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Easy TechInfo gives thorough investigation into the world of computer hardware, software, and games. Easy TechInfo.com is dedicated to hardware reviews, software reviews, hardware news, software news, gaming news, and gaming reviews. Easy tech info strives to bring easy to understand reviews and information about computers, hardware, and software to people worldwide.

EasyTech Info gives thorough investigation into the world of computer hardware, software, and games. EasyTech Info.com is dedicated to hardware reviews, software reviews, hardware news, software news, gaming news, and gaming reviews. Easy techinfo strives to bring easy to understand reviews and information about computers, hardware, and software to people worldwide.

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HD-DVD loses Format War: Does anyone care? February 19th, 2008

HD DVD diesI’m sure everyone knows that Toshiba officially stopped supporting HD-DVD today. And I’m also sure you’ve heard that now Blu-Ray has a tough road ahead as it competes against downloaded content and standard definition DVDs. I’m here to figure out whether HD physical disks actually have a place in this world, and if the loss of HD-DVD will really make a difference.

HD Formats: Reason for physical disks?

This is one of those questions that really depends on personal preference. In this ever-more digital world, do physical disks have a place in the HD scene? I think this is where the fall of HD-DVD will make the biggest difference. Without an inexpensive competitor, what will really make Blu-ray less expensive? Are people willing to wait for the price of production to come down enough for Blu-Ray to become a practical purchase? I think that since more and more people are becoming familiar with downloadable content, and the tech savvy crowd is only moderately interested in another physical, DRM-infested format, Blu-Ray will never take over as the primary physical content storage device. Without the interest typically provided by the tech savvy people of the world, I believe this format will fail. It’s nothing against Blu-Ray particularly that makes me think this, but the price of this hardware and the disks, even a few years after its initial introduction, is still too high. I still see individual Blu-ray disks (for storage) at $20-25. That’s almost a dollar per gigabyte! What are they Apple TV Take 2thinking with this? The disks can’t be that expensive to make. Why should I switch to these disks when I can get 100 DVDs for the same price? Since this hardware is expensive, and even if you intend to use it mostly for movies, the only practical player to select is the Playstation 3, and that’s $400 at the minimum. This isn’t that bad, considering you get a gaming console as well, but why is it the only player on the market that will support BSD2.0? Not to mention, why release a new version of the format so soon after its birth? I just don’t see this product surviving; downloadable content is much easier for the consumer, and eventually another format will be released to the market at a much lower price with higher storage capabilities.

Pricing and Advertising

Another serious problem with Blu-Ray is the confusion surrounding it. The majority of the people don’t see it as a product they need to or even want to have. The majority of people don’t have an HDTV. As soon as they see the word “high definition” they immediately think it’s not something they need or can even use, and the high price justifies this to them even more. I think the main problem for this is lack of advertising of benefits, lack of good, accurate displays of the capabilities of this format, and a general consensus that this product is designed for the upper 10%. I think that the price of movies is fine, and I also feel that the players will eventually settle on a decent price range. However, the Blu-Ray providers need to increase their interest in the data storage and computer market. The more resilient coating on Blu-Ray should be of HUGE benefit to the majority of computer users. This would make backups of data last longer, be easier to carry around, and you can put almost 3x as much on one Blu-Ray single layer disk as a dual layer DVD. If computers began including Blu-Ray burners and the price of the media was decreased, I think there would be an increased acceptance of this format.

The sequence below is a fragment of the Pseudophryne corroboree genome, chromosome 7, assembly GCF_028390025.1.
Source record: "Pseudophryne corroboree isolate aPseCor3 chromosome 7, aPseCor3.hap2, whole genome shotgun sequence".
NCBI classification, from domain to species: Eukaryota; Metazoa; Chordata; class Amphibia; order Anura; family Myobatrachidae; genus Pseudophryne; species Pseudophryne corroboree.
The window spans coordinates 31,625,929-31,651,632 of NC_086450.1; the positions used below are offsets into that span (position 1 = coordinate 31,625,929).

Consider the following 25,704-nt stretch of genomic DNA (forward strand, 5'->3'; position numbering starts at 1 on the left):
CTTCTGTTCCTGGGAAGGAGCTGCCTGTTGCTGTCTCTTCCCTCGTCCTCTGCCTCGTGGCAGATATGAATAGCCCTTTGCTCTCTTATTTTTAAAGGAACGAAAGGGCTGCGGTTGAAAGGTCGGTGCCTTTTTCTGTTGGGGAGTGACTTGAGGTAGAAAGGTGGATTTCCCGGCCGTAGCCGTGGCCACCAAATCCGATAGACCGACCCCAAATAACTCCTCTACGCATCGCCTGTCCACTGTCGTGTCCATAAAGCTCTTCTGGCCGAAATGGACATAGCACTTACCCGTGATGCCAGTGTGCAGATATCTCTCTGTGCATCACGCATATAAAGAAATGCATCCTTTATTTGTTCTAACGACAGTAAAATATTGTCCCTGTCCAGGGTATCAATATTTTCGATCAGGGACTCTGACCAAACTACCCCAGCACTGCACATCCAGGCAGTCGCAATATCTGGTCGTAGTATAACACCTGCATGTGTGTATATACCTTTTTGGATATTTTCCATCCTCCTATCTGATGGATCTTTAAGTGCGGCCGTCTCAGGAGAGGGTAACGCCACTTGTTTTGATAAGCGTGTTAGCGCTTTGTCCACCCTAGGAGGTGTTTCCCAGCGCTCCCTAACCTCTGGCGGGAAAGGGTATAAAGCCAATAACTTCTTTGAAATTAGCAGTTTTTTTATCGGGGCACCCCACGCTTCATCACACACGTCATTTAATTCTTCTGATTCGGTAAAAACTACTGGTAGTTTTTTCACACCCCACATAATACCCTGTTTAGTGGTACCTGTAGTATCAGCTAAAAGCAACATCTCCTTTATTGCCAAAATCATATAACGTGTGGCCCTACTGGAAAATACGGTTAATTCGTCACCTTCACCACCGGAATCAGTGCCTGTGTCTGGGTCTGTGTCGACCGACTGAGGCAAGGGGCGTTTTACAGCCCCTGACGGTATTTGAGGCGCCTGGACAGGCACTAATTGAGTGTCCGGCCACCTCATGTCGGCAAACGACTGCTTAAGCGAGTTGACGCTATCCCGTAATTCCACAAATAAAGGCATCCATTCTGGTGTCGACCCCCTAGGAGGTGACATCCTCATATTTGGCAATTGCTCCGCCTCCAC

Format War: Over before it began

I think the real problem here is that two groups of companies decided to start this little war. It sure seems like the more and more it goes on, the less and less your average consumer has any interest in either product. If the two groups had joined together, combined concepts from each technology, they would have a product that would make the majority of people happy, and could probably produce players at a decreased price as well as the media. It seems like both sides were just missing the point entirely, that no matter how good it looks, or how good it runs, you have to promote the abilities of the product to the market in order to get people to transfer over to it. For the sake of HD content I hope something happens soon, because I’m very impressed with the content that is available. But unless Blu-Ray prices go down, or a new format arrives on the scene, I just don’t see it gaining much traction in the market for at least another 5-10 years. Even downloadable content is questionable, because you miss out on a huge segment of the market; those people without internet or with a dial-up internet connection. Hopefully something changes soon, or else we will have all sorts of HD content and nothing to do with it!

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